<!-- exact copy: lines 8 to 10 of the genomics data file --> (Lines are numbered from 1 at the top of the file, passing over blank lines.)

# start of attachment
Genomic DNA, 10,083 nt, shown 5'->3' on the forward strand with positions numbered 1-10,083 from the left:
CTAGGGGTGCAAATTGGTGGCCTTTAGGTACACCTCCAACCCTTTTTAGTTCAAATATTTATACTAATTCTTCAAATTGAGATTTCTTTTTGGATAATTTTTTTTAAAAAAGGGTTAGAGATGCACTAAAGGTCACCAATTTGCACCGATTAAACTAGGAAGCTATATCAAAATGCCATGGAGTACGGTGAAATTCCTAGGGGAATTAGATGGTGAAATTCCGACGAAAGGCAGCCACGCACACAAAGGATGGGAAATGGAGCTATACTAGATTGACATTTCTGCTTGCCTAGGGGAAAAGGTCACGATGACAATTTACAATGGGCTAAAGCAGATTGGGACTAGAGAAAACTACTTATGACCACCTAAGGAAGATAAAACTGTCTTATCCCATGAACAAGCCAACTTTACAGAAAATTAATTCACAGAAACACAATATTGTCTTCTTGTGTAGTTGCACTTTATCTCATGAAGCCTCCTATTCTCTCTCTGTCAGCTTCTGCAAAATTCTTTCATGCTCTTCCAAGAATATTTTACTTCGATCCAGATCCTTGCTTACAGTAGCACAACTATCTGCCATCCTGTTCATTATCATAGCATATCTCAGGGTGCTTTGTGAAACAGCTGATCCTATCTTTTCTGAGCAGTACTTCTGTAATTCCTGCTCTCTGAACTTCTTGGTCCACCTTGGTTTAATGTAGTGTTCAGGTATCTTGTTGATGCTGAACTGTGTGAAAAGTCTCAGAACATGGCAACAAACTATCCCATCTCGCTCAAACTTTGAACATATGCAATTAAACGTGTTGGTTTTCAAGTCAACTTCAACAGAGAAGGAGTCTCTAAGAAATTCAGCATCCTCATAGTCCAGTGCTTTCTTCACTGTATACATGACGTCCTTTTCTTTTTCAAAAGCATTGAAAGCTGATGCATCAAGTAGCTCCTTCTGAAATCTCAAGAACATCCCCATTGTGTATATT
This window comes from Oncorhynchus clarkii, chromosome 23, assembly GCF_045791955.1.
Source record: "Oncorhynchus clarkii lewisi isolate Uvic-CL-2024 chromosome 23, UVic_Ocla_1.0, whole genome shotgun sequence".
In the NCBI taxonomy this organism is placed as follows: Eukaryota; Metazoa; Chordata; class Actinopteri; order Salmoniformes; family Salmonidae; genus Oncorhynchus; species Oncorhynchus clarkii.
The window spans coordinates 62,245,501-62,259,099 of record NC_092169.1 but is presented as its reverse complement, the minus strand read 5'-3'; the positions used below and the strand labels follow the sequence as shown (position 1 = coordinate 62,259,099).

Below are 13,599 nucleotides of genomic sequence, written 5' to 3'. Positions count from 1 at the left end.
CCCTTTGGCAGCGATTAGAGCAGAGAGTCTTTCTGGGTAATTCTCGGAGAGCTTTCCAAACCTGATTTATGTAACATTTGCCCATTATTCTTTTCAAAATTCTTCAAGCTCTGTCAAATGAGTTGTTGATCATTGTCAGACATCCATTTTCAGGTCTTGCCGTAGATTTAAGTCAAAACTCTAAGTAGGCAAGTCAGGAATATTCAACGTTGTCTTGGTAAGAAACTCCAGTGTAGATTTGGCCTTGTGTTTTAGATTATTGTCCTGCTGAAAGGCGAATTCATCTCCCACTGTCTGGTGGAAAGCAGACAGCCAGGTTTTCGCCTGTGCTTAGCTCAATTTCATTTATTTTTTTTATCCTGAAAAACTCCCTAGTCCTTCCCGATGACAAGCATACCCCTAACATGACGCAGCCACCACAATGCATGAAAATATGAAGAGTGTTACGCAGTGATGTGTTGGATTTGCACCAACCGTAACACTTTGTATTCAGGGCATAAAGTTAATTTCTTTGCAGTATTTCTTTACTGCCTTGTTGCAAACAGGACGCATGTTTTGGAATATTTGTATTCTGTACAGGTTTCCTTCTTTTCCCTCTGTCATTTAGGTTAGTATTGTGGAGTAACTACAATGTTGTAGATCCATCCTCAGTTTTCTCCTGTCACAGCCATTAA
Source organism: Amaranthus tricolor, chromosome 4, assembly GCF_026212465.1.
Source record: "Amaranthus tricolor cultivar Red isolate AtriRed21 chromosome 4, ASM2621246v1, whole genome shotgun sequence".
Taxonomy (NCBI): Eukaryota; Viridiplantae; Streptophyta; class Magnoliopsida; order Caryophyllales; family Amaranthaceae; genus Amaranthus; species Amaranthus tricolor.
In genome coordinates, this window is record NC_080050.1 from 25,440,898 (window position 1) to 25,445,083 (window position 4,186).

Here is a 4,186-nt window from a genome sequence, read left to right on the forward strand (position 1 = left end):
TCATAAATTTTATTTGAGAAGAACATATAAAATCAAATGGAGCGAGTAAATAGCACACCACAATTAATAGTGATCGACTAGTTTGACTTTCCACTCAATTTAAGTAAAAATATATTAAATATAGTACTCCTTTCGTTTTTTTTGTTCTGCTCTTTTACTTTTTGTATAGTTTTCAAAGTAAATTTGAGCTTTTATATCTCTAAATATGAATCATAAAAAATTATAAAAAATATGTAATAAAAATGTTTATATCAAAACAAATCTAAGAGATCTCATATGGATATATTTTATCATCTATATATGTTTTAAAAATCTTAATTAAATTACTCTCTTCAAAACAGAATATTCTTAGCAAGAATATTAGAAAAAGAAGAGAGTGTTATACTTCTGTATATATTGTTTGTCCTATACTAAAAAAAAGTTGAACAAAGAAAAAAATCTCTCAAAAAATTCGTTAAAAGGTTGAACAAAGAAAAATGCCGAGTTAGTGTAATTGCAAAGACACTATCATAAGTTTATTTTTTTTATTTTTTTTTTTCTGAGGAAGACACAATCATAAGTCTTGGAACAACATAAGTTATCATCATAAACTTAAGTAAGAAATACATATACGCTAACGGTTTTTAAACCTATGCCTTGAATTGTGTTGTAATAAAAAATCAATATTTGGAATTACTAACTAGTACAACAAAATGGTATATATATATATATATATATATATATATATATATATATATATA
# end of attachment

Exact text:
CCCTTTGGCAGCGATTAGAGCAGAGAGTCTTTCTGGGTAATTCTCGGAGAGCTTTCCAAACCTGATTTATGTAACATTTGCCCATTATTCTTTTCAAAATTCTTCAAGCTCTGTCAAATGAGTTGTTGATCATTGTCAGACATCCATTTTCAGGTCTTGCCGTAGATTTAAGTCAAAACTCTAAGTAGGCAAGTCAGGAATATTCAACGTTGTCTTGGTAAGAAACTCCAGTGTAGATTTGGCCTTGTGTTTTAGATTATTGTCCTGCTGAAAGGCGAATTCATCTCCCACTGTCTGGTGGAAAGCAGACAGCCAGGTTTTCGCCTGTGCTTAGCTCAATTTCATTTATTTTTTTTATCCTGAAAAACTCCCTAGTCCTTCCCGATGACAAGCATACCCCTAACATGACGCAGCCACCACAATGCATGAAAATATGAAGAGTGTTACGCAGTGATGTGTTGGATTTGCACCAACCGTAACACTTTGTATTCAGGGCATAAAGTTAATTTCTTTGCAGTATTTCTTTACTGCCTTGTTGCAAACAGGACGCATGTTTTGGAATATTTGTATTCTGTACAGGTTTCCTTCTTTTCCCTCTGTCATTTAGGTTAGTATTGTGGAGTAACTACAATGTTGTAGATCCATCCTCAGTTTTCTCCTGTCACAGCCATTAA
Source organism: Amaranthus tricolor, chromosome 4, assembly GCF_026212465.1.
Source record: "Amaranthus tricolor cultivar Red isolate AtriRed21 chromosome 4, ASM2621246v1, whole genome shotgun sequence".